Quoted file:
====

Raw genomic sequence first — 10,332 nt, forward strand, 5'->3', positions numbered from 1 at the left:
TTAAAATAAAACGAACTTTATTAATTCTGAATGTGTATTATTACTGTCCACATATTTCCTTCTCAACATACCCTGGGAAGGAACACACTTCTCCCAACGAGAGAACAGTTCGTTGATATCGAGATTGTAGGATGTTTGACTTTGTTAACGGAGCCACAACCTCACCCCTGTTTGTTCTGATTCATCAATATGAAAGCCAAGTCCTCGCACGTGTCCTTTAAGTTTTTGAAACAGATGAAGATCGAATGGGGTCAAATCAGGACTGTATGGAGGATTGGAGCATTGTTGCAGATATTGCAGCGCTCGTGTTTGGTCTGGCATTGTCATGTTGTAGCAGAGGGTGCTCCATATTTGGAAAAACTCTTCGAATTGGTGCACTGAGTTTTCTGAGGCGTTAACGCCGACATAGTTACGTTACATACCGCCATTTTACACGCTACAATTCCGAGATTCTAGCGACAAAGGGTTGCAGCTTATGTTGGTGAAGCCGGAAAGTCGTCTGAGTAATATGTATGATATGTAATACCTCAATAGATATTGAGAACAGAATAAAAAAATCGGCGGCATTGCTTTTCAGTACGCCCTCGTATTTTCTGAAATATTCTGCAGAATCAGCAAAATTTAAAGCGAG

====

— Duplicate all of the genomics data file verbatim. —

Raw genomic sequence first — 10,332 nt, forward strand, 5'->3', positions numbered from 1 at the left:
TTAAAATAAAACGAACTTTATTAATTCTGAATGTGTATTATTACTGTCCACATATTTCCTTCTCAACATACCCTGGGAAGGAACACACTTCTCCCAACGAGAGAACAGTTCGTTGATATCGAGATTGTAGGATGTTTGACTTTGTTAACGGAGCCACAACCTCACCCCTGTTTGTTCTGATTCATCAATATGAAAGCCAAGTCCTCGCACGTGTCCTTTAAGTTTTTGAAACAGATGAAGATCGAATGGGGTCAAATCAGGACTGTATGGAGGATTGGAGCATTGTTGCAGATATTGCAGCGCTCGTGTTTGGTCTGGCATTGTCATGTTGTAGCAGAGGGTGCTCCATATTTGGAAAAACTCTTCGAATTGGTGCACTGAGTTTTCTGAGGCGTTAACGCCGACATAGTTACGTTACATACCGCCATTTTACACGCTACAATTCCGAGATTCTAGCGACAAAGGGTTGCAGCTTATGTTGGTGAAGCCGGAAAGTCGTCTGAGTAATATGTATGATATGTAATACCTCAATAGATATTGAGAACAGAATAAAAAAATCGGCGGCATTGCTTTTCAGTACGCCCTCGTATTTTCTGAAATATTCTGCAGAATCAGCAAAATTTAAAGCGAG